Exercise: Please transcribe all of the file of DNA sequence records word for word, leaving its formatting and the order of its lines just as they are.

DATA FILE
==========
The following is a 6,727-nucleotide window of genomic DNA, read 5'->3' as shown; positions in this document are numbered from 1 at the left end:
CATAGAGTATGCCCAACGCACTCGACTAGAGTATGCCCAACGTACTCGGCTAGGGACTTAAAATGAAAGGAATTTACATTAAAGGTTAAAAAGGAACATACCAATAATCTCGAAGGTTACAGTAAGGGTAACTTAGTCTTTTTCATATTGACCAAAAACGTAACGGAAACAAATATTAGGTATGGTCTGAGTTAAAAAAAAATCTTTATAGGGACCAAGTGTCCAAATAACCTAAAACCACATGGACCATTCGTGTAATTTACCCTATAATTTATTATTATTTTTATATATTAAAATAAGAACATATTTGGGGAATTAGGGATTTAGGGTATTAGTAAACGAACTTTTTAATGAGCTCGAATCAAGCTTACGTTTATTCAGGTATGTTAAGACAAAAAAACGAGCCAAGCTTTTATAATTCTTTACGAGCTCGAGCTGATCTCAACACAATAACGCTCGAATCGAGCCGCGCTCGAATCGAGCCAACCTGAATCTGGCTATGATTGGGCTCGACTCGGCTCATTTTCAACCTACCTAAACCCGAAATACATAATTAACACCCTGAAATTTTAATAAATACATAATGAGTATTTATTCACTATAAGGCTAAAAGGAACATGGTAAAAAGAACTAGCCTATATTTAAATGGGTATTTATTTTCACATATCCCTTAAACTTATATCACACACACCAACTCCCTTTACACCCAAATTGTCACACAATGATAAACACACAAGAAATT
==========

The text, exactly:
The following is a 6,727-nucleotide window of genomic DNA, read 5'->3' as shown; positions in this document are numbered from 1 at the left end:
CATAGAGTATGCCCAACGCACTCGACTAGAGTATGCCCAACGTACTCGGCTAGGGACTTAAAATGAAAGGAATTTACATTAAAGGTTAAAAAGGAACATACCAATAATCTCGAAGGTTACAGTAAGGGTAACTTAGTCTTTTTCATATTGACCAAAAACGTAACGGAAACAAATATTAGGTATGGTCTGAGTTAAAAAAAAATCTTTATAGGGACCAAGTGTCCAAATAACCTAAAACCACATGGACCATTCGTGTAATTTACCCTATAATTTATTATTATTTTTATATATTAAAATAAGAACATATTTGGGGAATTAGGGATTTAGGGTATTAGTAAACGAACTTTTTAATGAGCTCGAATCAAGCTTACGTTTATTCAGGTATGTTAAGACAAAAAAACGAGCCAAGCTTTTATAATTCTTTACGAGCTCGAGCTGATCTCAACACAATAACGCTCGAATCGAGCCGCGCTCGAATCGAGCCAACCTGAATCTGGCTATGATTGGGCTCGACTCGGCTCATTTTCAACCTACCTAAACCCGAAATACATAATTAACACCCTGAAATTTTAATAAATACATAATGAGTATTTATTCACTATAAGGCTAAAAGGAACATGGTAAAAAGAACTAGCCTATATTTAAATGGGTATTTATTTTCACATATCCCTTAAACTTATATCACACACACCAACTCCCTTTACACCCAAATTGTCACACAATGATAAACACACAAGAAATT